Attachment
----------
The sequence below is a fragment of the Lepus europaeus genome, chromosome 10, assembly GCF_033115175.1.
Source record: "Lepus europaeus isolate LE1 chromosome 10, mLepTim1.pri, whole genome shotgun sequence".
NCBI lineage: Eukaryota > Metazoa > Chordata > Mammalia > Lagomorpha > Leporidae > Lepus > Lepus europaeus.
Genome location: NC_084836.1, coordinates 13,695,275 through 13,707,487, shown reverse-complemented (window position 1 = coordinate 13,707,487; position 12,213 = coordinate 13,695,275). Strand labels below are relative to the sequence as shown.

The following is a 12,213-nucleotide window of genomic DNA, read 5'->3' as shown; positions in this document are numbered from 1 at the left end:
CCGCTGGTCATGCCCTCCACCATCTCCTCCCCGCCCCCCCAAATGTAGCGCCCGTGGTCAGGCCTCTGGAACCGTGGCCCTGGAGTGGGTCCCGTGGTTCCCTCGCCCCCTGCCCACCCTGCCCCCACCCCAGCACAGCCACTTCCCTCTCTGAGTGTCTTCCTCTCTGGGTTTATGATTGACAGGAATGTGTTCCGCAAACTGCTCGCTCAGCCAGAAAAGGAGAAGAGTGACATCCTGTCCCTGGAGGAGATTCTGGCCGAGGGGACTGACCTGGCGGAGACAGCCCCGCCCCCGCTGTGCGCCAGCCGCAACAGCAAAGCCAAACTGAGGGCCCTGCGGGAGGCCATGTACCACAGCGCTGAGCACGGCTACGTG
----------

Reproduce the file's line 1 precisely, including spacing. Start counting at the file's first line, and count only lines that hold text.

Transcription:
The sequence below is a fragment of the Lepus europaeus genome, chromosome 10, assembly GCF_033115175.1.